|E. Hogden of USAID vaccinating a child in Uluberia, West Bengal|
Tomorrow, 18 Feb, once again we will go through the Polio Sunday--trying to count if more children were vaccinated at the polio booths, and then throughout the week, counting the Xs (those who do not take the vaccine) and pray that there aren't too many resistant cases, and there are fewer children reported sick or out of home. It all happens in a week's time. To allure the children and parents to take vaccine at the booths, whistles are given by Unicef, balls are given by Rotary, and at times masks and caps! And besides that the ICDS centers are kept open so that children below 5 years can eat on a Sunday (usually ICDS centers are closed on Sunday) with an egg! Ooh.... the list of lollipops is getting wider and wider. This raises the fundamental question: are our programs really responding to people's perceived needs? The question is wrong as it tends to abdicate our responsibility to teach what is good for people. So, it must be placed as : Are we responding to the needs of people when we need them, or are we rushing to them to fulfill what we perceive as their needs, although selfishly, we want to benefit from the same as well? Now the question makes sense. If people's basic needs and need for health care, sanitation and education are not met, why should they vaccinate their children when we tell them to do so.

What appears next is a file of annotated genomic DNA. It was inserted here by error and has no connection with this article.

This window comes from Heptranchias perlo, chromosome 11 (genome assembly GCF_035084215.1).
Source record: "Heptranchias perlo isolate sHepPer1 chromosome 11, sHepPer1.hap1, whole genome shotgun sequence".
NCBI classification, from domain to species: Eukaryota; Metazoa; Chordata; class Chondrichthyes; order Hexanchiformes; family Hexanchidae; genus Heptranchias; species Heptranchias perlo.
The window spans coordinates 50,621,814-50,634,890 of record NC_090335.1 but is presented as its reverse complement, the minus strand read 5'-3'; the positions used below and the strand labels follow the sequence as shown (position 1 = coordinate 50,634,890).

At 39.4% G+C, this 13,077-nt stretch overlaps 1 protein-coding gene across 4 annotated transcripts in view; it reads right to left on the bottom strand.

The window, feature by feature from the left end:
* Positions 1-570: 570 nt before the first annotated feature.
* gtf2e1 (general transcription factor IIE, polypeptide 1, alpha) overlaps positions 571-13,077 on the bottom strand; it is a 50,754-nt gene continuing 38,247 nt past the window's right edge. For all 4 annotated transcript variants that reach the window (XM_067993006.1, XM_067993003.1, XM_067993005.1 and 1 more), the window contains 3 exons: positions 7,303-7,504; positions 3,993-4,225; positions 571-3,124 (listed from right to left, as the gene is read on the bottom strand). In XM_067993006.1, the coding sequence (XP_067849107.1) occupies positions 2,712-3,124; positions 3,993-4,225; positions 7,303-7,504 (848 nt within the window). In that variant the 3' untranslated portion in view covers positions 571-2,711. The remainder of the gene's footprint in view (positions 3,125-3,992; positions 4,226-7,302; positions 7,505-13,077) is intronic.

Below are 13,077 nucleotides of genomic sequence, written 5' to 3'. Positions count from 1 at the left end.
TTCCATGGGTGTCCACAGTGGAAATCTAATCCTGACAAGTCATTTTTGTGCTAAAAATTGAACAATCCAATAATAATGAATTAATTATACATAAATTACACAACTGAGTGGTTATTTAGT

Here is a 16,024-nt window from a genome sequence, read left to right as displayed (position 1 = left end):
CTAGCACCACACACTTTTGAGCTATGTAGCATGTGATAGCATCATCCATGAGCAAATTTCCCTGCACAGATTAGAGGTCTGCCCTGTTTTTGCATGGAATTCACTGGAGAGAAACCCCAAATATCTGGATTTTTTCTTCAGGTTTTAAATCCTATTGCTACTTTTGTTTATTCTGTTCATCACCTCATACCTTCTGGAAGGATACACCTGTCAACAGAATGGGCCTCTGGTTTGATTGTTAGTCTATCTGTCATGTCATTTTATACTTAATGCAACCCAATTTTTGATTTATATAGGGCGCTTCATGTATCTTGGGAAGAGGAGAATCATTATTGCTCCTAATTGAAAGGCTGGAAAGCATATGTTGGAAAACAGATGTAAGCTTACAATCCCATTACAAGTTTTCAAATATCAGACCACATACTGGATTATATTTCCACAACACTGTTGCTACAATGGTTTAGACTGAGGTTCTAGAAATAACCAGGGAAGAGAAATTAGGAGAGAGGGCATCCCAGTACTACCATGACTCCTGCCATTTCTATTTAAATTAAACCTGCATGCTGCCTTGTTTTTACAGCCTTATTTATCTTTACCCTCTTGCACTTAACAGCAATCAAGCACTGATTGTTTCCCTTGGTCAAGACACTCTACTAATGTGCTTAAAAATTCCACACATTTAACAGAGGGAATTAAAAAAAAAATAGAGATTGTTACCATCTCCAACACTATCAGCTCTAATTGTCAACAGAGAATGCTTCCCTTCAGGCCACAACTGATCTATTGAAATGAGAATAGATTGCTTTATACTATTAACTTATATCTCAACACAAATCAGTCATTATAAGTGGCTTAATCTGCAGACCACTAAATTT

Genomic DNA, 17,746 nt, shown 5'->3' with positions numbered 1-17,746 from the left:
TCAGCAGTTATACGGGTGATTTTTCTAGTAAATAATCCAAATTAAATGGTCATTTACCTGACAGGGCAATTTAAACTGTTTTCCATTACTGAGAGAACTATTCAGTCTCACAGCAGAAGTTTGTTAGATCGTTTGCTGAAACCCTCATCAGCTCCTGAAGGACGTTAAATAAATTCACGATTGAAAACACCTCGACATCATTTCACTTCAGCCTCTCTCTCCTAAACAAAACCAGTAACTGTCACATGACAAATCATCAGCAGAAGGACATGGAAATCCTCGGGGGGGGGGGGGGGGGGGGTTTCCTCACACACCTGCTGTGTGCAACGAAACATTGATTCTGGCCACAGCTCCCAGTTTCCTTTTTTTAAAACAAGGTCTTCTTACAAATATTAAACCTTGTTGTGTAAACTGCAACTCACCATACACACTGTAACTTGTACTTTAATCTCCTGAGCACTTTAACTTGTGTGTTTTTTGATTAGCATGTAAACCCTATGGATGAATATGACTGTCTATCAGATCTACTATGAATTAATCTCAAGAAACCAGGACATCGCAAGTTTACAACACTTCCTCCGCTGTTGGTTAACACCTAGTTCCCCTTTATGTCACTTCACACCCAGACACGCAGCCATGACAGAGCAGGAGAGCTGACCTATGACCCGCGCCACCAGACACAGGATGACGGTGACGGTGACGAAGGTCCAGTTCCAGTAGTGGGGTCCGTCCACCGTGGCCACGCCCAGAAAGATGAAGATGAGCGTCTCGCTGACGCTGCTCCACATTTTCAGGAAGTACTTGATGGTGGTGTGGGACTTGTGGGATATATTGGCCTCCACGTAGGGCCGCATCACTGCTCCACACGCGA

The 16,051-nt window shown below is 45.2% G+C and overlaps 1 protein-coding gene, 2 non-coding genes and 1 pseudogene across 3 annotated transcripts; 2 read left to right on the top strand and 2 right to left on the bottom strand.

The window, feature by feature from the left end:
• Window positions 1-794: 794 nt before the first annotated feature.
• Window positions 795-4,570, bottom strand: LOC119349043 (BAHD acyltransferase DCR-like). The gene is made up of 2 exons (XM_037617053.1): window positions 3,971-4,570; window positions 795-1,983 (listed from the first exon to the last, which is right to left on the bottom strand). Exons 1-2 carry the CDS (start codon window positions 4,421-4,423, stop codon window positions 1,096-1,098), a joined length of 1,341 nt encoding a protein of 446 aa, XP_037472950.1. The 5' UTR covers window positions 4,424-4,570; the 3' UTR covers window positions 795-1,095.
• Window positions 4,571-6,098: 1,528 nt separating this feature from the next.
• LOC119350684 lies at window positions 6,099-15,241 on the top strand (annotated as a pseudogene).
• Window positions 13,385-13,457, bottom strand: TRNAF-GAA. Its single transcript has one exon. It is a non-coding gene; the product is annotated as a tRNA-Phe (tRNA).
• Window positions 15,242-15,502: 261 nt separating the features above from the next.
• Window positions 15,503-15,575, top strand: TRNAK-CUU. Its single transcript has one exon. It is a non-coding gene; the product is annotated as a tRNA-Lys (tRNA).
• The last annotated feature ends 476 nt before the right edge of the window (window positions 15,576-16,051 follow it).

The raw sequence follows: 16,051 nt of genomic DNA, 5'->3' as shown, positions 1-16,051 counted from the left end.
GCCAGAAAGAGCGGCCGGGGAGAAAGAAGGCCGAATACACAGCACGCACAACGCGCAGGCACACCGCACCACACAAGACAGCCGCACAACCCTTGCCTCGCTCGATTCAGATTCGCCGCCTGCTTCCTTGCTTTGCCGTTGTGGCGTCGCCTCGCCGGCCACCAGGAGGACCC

The issue gets further complicated when we look into the amount of money that goes into this polio eradication program. At what cost have we achieved a title "polio free India" for 14 months ! Can our dolling out of freebies ever teach people the needs of health care if our health care systems function hardly for few hours in a day? Answers are deeper than the skin.